Appears in

Oxford Companion to Wine

Oxford Companion to Wine

By Jancis Robinson

Published 2006

  • About

alcohols, those organic chemicals, the simplest members of which consist of carbon, hydrogen, and oxygen atoms arranged so that there is an –OH group present. Many different alcohols are used in commerce and industry but the most common is ethyl alcohol, or ethanol, the alcohol that is the important, and intoxicating, ingredient in wines and spirits. The presence of ethanol in foods and beverages, commonly referred to simply as ‘alcohol’, is the product of yeast fermentation of natural sugars.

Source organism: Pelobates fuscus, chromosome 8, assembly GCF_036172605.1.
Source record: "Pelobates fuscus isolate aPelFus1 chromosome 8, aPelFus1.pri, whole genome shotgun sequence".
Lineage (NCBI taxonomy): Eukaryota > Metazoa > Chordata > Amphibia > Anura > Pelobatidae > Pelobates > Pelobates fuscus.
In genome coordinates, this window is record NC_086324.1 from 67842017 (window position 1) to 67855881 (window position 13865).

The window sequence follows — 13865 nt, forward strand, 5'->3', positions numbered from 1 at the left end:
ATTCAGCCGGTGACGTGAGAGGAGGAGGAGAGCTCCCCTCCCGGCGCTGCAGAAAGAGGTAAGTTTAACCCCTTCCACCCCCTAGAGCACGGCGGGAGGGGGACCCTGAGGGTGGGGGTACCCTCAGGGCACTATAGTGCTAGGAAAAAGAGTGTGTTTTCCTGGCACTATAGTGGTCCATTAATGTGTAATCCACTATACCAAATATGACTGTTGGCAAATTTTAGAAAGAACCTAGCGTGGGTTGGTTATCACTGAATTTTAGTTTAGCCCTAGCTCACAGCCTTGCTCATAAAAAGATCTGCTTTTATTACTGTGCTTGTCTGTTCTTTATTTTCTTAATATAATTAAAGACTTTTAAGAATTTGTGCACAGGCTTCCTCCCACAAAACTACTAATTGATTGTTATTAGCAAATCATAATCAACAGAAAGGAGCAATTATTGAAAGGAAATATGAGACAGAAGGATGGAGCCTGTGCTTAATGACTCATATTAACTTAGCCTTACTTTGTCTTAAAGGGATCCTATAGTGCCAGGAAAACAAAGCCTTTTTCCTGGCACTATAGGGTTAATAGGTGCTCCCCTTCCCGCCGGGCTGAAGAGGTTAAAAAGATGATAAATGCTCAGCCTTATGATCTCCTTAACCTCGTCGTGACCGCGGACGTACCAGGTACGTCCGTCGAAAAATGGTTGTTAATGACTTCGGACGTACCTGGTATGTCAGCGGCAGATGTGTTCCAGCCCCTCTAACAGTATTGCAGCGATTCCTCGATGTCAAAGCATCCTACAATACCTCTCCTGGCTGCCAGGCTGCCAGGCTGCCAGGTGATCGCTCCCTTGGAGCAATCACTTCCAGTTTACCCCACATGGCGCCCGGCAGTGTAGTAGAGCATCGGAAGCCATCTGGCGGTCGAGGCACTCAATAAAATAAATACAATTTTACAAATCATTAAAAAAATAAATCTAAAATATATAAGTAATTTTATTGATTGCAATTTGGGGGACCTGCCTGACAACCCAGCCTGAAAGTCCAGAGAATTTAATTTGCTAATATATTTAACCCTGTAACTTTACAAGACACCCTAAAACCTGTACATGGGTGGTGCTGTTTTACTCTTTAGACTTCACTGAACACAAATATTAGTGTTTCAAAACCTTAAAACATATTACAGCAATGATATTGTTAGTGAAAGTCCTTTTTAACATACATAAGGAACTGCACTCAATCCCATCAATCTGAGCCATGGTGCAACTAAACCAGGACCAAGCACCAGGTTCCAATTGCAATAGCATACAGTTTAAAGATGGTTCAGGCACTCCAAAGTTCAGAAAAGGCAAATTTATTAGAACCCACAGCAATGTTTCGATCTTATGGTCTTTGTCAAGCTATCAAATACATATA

Other alcohols with more than two carbon atoms of ethanol are also the product of fermentation and these are sometimes called higher alcohols, or fusel oils. The higher alcohols separated from ethanol by distillation are normally used as solvents in industrial processes. The major constituent of higher alcohols or fusel oils is the five-carbon isoamyl alcohol.